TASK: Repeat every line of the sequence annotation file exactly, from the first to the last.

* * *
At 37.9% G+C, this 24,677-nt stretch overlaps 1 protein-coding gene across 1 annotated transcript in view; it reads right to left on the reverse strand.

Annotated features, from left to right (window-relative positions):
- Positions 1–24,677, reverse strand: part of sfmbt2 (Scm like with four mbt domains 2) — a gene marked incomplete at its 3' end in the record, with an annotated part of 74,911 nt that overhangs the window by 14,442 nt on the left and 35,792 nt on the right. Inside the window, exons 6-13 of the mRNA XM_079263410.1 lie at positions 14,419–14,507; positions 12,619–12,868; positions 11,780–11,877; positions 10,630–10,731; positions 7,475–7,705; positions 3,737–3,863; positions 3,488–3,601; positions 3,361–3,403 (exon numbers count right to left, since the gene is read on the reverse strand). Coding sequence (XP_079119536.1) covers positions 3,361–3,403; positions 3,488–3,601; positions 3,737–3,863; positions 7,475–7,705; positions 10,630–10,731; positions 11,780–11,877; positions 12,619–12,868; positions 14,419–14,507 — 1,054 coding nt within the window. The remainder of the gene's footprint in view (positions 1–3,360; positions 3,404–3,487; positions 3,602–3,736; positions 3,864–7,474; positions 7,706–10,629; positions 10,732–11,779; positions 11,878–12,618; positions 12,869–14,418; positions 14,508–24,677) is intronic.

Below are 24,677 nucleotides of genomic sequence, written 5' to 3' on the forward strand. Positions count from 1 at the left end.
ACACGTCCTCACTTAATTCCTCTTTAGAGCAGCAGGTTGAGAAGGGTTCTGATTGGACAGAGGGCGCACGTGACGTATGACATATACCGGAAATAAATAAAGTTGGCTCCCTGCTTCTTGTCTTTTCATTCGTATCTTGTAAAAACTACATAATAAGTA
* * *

At 37.9% G+C, this 24,677-nt stretch overlaps 1 protein-coding gene across 1 annotated transcript in view; it reads right to left on the reverse strand.

Annotated features, from left to right (window-relative positions):
- Positions 1–24,677, reverse strand: part of sfmbt2 (Scm like with four mbt domains 2) — a gene marked incomplete at its 3' end in the record, with an annotated part of 74,911 nt that overhangs the window by 14,442 nt on the left and 35,792 nt on the right. Inside the window, exons 6-13 of the mRNA XM_079263410.1 lie at positions 14,419–14,507; positions 12,619–12,868; positions 11,780–11,877; positions 10,630–10,731; positions 7,475–7,705; positions 3,737–3,863; positions 3,488–3,601; positions 3,361–3,403 (exon numbers count right to left, since the gene is read on the reverse strand). Coding sequence (XP_079119536.1) covers positions 3,361–3,403; positions 3,488–3,601; positions 3,737–3,863; positions 7,475–7,705; positions 10,630–10,731; positions 11,780–11,877; positions 12,619–12,868; positions 14,419–14,507 — 1,054 coding nt within the window. The remainder of the gene's footprint in view (positions 1–3,360; positions 3,404–3,487; positions 3,602–3,736; positions 3,864–7,474; positions 7,706–10,629; positions 10,732–11,779; positions 11,878–12,618; positions 12,869–14,418; positions 14,508–24,677) is intronic.

Below are 24,677 nucleotides of genomic sequence, written 5' to 3' on the forward strand. Positions count from 1 at the left end.
ACACGTCCTCACTTAATTCCTCTTTAGAGCAGCAGGTTGAGAAGGGTTCTGATTGGACAGAGGGCGCACGTGACGTATGACATATACCGGAAATAAATAAAGTTGGCTCCCTGCTTCTTGTCTTTTCATTCGTATCTTGTAAAAACTACATAATAAGTA